four people looking at a tablet computer

From left: Parker Health Group President and CEO Roberto Muniz, Watchung Terrace Executive Director Maquida Hanley, LivWell Program Manager Amanda Oberg and Springpoint President and CEO Anthony A. Argondizza celebrate the launch of the Affordable Housing Wellness Initiative.

A three-year pilot project by two nonprofit senior living providers in New Jersey aims to gauge the ability of specialized programming to improve the health and well-being of affordable senior housing residents, and its lessons ultimately could extend beyond the providers and beyond the Garden State.

Piscataway, NJ-based Parker Health Group and Wall Township, NJ-based Springpoint are launching the Affordable Housing Wellness Initiative in four Springpoint affordable senior housing communities: The Gables at West Windsor, Princeton Junction, NJ; Wheaton Pointe at East Windsor, East Windsor, NJ; Watchung Terrace at Middlesex, Middlesex, NJ; and Hidden Brook at Franklin, Somerset, NJ. The communities have a total of 410 residents, a Springpoint representative told McKnight’s Senior Living.

Over time, according to the partners, the program could be expanded to all 19 Springpoint affordable senior housing communities in New Jersey, which collectively serve approximately 2,000 adults aged 62 and older — and beyond.

“We hope this program will serve as a model and an inspiration for other organizations to provide supportive programs to vulnerable elders,” Parker Health Group President and CEO  Roberto Muñiz said in a statement.

The launch of the wellness initiative follows a 2020 survey conducted by Parker and Springpoint of residents of the Springpoint communities to determine the potential need for services and technology to improve their quality of life.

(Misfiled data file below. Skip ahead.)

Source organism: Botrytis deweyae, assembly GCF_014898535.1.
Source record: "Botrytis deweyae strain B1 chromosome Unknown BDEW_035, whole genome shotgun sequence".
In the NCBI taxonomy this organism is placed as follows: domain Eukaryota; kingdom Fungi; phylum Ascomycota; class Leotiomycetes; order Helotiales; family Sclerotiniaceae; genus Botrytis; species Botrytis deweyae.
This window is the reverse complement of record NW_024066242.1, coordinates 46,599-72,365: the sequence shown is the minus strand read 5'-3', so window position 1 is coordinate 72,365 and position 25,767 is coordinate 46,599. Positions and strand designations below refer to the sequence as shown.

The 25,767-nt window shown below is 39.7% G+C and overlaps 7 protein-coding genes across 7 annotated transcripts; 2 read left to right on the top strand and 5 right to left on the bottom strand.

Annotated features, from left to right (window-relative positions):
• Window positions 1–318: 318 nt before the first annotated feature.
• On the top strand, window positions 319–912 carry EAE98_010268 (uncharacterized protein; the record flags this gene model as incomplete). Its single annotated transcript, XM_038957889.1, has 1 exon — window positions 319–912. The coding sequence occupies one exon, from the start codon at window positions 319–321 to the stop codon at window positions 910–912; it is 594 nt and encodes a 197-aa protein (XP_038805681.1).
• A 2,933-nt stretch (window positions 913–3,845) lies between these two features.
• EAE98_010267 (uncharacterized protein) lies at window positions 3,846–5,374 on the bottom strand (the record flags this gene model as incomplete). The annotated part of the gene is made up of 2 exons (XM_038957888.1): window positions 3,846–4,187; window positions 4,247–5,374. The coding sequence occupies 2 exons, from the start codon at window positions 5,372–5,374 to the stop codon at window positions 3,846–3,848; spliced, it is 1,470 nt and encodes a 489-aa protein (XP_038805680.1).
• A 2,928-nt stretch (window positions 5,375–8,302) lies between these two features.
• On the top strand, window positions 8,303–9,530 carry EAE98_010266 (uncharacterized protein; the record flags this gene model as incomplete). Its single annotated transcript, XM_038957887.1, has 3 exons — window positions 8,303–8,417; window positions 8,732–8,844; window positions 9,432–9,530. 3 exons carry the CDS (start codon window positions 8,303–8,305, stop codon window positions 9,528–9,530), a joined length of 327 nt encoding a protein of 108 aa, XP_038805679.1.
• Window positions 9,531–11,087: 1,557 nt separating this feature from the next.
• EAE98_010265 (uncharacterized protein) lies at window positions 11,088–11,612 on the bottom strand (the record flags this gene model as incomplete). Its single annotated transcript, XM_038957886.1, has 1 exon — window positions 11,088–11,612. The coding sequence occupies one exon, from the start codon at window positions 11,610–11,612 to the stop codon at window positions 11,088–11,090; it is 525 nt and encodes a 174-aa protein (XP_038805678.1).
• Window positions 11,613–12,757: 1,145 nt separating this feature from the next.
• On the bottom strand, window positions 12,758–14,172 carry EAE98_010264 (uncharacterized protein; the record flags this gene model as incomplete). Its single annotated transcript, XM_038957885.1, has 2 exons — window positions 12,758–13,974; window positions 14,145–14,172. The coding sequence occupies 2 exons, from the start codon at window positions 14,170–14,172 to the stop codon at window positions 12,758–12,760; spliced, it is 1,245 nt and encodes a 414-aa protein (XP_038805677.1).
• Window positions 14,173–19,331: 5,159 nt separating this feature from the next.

“Parker and Springpoint were discussing opportunities to collaborate prior to the pandemic; however, the pandemic required both organizations to temporarily pause efforts,” the companies told McKnight’s Senior Living in an email. “As the pandemic persisted, it reinforced the need for the Affordable Housing Wellness Initiative, as many affordable housing residents struggled with increased social isolation and reduced physical activity caused by the pandemic.”

Through the survey, the companies found a need for physical and mental well-being programming, especially programs to help combat isolation and depression, particularly among residents in their 80s. Also, more than 40% of the residents lacked sufficient access to the internet, which the partners thought was needed to help residents stay connected and engaged.

Now, Springpoint is managing the pilot program and using its whole-person wellness program, LivWell, which has been implemented in eight of its life plan communities. The LivWell program is based on a whole-person wellness model that strives to integrate and balance all dimensions of wellness — physical, emotional, social, intellectual, vocational, environmental and spiritual  — and includes individual health and well-being assessments, goal-setting and outcome-tracking.

“The philosophy of the LivWell program is to provide an opportunity to engage in experiences which support a high quality of life, personal choice, lifelong development and an optimal sense of well-being,” Springpoint President and CEO Anthony A. Argondizza said in a statement. “Together with Parker, we have the unique opportunity in a community setting to not only serve many individuals at once but to also have them support each other. Through the Affordable Housing Wellness Initiative, the staff and residents of these communities will work together with the ultimate goals of high quality of life and well-being as the cornerstones of their culture of wellness.” 

The pilot will focus on falls prevention, fitness and balance, nutrition, brain fitness and stress reduction.

The partners said they have made a “significant” investment in technology, implementing a digital communication platform and buying tablet computers to loan to residents, who may have transportation or mobility challenges. A specific dollar amount was not disclosed, but the companies told McKnight’s Senior Living that they received no outside funding for the purchases.

Parker and Springpoint will gauge the success of the program through surveys and feedback from residents as well as measurement of program attendance. These data will be used to guide the design of services and experiences as the program evolves.